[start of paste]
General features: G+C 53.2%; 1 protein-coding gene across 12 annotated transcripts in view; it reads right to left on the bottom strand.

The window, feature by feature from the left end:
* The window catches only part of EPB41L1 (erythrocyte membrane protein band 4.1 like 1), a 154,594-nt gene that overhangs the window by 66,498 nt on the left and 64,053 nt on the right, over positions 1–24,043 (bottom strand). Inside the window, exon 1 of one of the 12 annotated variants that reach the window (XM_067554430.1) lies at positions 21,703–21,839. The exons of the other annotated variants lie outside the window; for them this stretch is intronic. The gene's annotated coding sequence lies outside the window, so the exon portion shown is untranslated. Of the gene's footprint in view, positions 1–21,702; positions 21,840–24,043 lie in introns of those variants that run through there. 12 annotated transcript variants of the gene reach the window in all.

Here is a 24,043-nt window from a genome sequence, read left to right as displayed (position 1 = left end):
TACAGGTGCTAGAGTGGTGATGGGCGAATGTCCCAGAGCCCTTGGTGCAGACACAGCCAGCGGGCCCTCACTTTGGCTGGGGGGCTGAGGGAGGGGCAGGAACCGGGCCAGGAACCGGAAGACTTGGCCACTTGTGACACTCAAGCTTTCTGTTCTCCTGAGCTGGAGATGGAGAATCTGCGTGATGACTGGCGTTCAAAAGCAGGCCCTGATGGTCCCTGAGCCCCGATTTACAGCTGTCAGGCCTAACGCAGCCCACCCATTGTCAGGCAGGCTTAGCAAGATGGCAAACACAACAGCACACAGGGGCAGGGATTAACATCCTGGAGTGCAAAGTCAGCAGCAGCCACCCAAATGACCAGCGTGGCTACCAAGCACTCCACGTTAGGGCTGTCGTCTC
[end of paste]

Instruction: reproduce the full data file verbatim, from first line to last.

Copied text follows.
General features: G+C 53.2%; 1 protein-coding gene across 12 annotated transcripts in view; it reads right to left on the bottom strand.

The window, feature by feature from the left end:
* The window catches only part of EPB41L1 (erythrocyte membrane protein band 4.1 like 1), a 154,594-nt gene that overhangs the window by 66,498 nt on the left and 64,053 nt on the right, over positions 1–24,043 (bottom strand). Inside the window, exon 1 of one of the 12 annotated variants that reach the window (XM_067554430.1) lies at positions 21,703–21,839. The exons of the other annotated variants lie outside the window; for them this stretch is intronic. The gene's annotated coding sequence lies outside the window, so the exon portion shown is untranslated. Of the gene's footprint in view, positions 1–21,702; positions 21,840–24,043 lie in introns of those variants that run through there. 12 annotated transcript variants of the gene reach the window in all.

Here is a 24,043-nt window from a genome sequence, read left to right as displayed (position 1 = left end):
TACAGGTGCTAGAGTGGTGATGGGCGAATGTCCCAGAGCCCTTGGTGCAGACACAGCCAGCGGGCCCTCACTTTGGCTGGGGGGCTGAGGGAGGGGCAGGAACCGGGCCAGGAACCGGAAGACTTGGCCACTTGTGACACTCAAGCTTTCTGTTCTCCTGAGCTGGAGATGGAGAATCTGCGTGATGACTGGCGTTCAAAAGCAGGCCCTGATGGTCCCTGAGCCCCGATTTACAGCTGTCAGGCCTAACGCAGCCCACCCATTGTCAGGCAGGCTTAGCAAGATGGCAAACACAACAGCACACAGGGGCAGGGATTAACATCCTGGAGTGCAAAGTCAGCAGCAGCCACCCAAATGACCAGCGTGGCTACCAAGCACTCCACGTTAGGGCTGTCGTCTC